MUNICH — From Pablo Picasso to David Hockney and from Jean Cocteau to Marc Chagall, celebrated painters and visual artists have worked their magic on the operatic stage.
This summer, some of Germany’s most noted artists are lending their talents to two high-profile productions at prestigious music festivals. In late June, Georg Baselitz furnished somber and mournful sets for Pierre Audi’s production of “Parsifal” at the Munich Opera Festival. Meanwhile, in Bayreuth, the husband-and-wife artist duo, Neo Rauch and Rosa Loy, are working on the new “Lohengrin” overseen by the American director Yuval Sharon, which is set to open the annual Wagner Festival on July 25.
While it may be coincidental that two “painterly” Wagner productions are going up within a month — and 140 miles — of each other, these are not isolated occurrences. More and more, artists from outside disciplines are being coaxed to opera, perhaps as a way to keep the art form vital and contemporary.
Last year’s Salzburg Festival featured new productions from William Kentridge and the Iranian film and video artist Shirin Neshat. The German enfant terrible Jonathan Meese, fired from directing Bayreuth’s “Parsifal” in 2016, recently staged his irreverent, B-movie rewrite of that work in Vienna and Berlin under the name “Mondparsifal.” Further back, the American video artist Bill Viola designed a now-legendary production of “Tristan und Isolde” for the director Peter Sellars in 2005.
“Working together with artists is a great love of mine and I think the opera needs them,” Mr. Audi, 60, said during a rehearsal break from “Parsifal” at the Bavarian State Opera, shortly before the production’s premiere. “Virtually everything’s been done in opera with sets and an artist can help bring things that stage designers can’t bring,” he added. For 30 years, the French-Lebanese director has led the Dutch National Opera, often collaborating with artists from various disciplines. The list of artists he has worked with over the past decade includes Mr. Meese, Mr. Kentridge and the British artist Anish Kapoor, who designed an earlier “Parsifal” in Amsterdam.
He insisted that the best collaborations are the ones that develop organically from friendships with artists. “For me, it needs to stay like that,” Mr. Audi said. “You must never force it.”
In the case of the Munich “Parsifal,” the Bavarian State Opera’s artistic director, Nikolaus Bachler, courted Mr. Baselitz, 80, one of Germany’s most revered artists. Mr. Baselitz, an avid operagoer and frequent guest at the Bavarian State Opera, proposed teaming with Mr. Audi, with whom he worked 25 years earlier to design a production of “Punch and Judy” by the British composer Harrison Birtwistle.
“It was a totally different period of his life where he was using many more colors, which suited that piece,” Mr. Audi explained. “And now, it’s ‘Parsifal,’ but it suits his current period. But he’s also gone further back to his work from the ‘60s to fill in. It’s like a sort of remembering of a whole lifetime.”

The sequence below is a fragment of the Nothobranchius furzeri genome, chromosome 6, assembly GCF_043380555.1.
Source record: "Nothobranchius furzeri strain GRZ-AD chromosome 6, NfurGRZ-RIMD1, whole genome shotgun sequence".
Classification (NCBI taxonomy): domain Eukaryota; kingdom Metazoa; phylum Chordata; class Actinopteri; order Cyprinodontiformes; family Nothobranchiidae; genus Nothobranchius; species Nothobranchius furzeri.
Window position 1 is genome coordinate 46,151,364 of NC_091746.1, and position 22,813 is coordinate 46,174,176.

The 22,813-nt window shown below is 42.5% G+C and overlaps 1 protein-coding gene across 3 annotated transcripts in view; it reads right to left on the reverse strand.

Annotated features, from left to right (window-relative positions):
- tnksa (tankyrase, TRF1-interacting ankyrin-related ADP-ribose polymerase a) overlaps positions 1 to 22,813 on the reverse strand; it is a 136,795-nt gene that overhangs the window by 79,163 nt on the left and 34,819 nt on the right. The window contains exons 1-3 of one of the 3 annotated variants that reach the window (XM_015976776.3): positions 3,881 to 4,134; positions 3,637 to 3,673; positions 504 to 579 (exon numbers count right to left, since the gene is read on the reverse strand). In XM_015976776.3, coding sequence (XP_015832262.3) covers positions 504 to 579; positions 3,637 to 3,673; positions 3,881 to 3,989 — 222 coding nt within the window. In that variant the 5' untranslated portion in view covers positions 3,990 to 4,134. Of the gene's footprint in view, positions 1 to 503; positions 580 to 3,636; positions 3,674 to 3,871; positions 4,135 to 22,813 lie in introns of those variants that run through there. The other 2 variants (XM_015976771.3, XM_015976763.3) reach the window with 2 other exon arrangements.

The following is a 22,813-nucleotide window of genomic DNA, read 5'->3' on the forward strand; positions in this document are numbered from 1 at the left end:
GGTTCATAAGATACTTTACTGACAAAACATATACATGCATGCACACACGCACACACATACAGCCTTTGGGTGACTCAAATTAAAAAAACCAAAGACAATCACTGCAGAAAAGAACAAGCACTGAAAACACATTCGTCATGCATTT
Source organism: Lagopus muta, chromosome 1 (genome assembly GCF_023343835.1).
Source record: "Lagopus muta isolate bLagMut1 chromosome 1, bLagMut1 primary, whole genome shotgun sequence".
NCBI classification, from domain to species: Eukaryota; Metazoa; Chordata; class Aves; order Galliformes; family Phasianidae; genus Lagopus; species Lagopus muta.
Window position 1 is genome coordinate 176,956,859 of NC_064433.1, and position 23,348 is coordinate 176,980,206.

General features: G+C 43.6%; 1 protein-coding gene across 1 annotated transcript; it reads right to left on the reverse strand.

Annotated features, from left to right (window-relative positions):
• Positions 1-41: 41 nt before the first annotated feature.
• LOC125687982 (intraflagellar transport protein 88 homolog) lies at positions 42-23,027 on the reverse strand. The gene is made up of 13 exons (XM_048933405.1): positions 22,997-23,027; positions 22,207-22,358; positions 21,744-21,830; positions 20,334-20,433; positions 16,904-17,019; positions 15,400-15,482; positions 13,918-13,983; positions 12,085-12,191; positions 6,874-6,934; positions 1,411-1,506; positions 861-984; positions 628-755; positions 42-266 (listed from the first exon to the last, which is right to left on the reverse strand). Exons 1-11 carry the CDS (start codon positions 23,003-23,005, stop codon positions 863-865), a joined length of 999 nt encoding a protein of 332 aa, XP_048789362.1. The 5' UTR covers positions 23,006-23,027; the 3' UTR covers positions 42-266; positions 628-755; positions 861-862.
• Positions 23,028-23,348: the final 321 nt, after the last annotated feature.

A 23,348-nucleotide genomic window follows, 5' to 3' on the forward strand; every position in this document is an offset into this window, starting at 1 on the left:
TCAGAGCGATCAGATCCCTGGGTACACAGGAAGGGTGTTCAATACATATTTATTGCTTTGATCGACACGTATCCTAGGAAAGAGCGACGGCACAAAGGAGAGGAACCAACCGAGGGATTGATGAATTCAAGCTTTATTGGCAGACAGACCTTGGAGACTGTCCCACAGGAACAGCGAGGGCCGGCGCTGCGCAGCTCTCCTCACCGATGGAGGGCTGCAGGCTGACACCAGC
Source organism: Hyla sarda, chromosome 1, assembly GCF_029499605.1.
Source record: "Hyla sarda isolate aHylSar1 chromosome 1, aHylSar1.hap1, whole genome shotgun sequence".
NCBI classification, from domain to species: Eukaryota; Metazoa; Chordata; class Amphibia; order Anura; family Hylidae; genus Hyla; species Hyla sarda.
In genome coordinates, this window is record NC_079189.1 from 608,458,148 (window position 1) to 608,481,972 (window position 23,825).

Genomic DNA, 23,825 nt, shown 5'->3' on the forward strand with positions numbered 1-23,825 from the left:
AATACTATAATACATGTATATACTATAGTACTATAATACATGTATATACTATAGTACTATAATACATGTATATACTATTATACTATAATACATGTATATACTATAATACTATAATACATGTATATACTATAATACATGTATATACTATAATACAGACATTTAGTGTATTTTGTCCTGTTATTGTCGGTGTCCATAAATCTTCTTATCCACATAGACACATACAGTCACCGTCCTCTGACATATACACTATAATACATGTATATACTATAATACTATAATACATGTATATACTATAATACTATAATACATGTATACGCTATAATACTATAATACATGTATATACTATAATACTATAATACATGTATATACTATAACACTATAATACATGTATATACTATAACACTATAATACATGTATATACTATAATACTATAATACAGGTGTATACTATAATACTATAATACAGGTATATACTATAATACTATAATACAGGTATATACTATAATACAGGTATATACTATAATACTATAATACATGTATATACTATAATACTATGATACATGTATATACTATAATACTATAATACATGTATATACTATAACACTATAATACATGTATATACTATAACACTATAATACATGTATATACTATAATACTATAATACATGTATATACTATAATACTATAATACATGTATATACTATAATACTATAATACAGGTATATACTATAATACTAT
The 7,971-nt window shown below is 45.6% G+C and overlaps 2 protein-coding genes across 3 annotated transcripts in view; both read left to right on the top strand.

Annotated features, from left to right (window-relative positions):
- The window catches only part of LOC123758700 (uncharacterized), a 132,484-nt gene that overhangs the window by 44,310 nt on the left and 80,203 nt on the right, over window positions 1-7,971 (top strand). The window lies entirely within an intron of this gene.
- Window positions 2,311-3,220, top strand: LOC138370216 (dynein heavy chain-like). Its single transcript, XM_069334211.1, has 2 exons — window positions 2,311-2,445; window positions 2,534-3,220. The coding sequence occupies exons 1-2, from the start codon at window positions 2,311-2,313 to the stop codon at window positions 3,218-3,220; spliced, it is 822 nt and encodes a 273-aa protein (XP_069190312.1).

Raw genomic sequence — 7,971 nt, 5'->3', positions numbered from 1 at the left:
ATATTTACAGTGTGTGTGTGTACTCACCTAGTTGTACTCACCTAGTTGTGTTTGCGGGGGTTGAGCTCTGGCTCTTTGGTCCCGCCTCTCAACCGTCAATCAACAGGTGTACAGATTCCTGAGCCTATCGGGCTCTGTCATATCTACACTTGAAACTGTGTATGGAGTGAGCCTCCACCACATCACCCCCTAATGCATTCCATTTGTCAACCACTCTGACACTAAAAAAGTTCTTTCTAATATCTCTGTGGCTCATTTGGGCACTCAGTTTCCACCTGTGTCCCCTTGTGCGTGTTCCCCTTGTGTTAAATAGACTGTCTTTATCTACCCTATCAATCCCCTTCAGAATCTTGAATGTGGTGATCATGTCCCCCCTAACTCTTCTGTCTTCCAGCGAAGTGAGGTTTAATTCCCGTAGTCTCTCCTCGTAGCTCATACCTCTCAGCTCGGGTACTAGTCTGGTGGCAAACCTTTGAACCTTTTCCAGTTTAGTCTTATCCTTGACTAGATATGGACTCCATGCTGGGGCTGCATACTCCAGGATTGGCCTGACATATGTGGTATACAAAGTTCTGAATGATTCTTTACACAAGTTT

One of those touchstones is Mr. Baselitz’s monumental “Heroes” paintings from 1965-6, hulking figures that seem to carry the weight of German history on their shoulders. “Surprisingly, the ‘Heroes’ from my early pictures correspond directly to the figure of Parsifal,” Mr. Baselitz wrote in an email. “But that’s something that only became clear to me while I was working on the production.”
While Mr. Baselitz considers painting and opera natural allies, designing for the opera does require him to adjust his working habits, he said. “The main difference for me is that when I’m in my atelier, I work all alone,” he added. “Clearly that doesn’t work in opera. You can introduce your ideas, but they need to be practical.”
Aside from making viable artistic proposals, Mr. Baselitz said that working in opera required being open to compromise. “My original idea for the set was a black box and nothing else,” Mr. Baselitz explained. “Nothing much needs to happen during this opera. What I would like most would be for the audience to just sleep through the whole thing. That would be amazing! But of course that would go against everything that the director is there to do. So sadly I wasn’t able to get my way.”
Unlike Mr. Baselitz, the two artists behind the stage design of Bayreuth’s new “Lohengrin” are not opera fanatics. Nor had Neo Rauch, a leading exponent of the New Leipzig School of Painting and his wife, Rosa Loy, also a noted artist, collaborated on an art project with joint authorship before working at Bayreuth.
Bayreuth maintains strict secrecy over the details of its new productions but The Times was granted a rare peek behind the scenes during a rehearsal for the second act. The gently moving backdrops, painted deep delft blue, looked like they had sprung from a sumptuous picture book.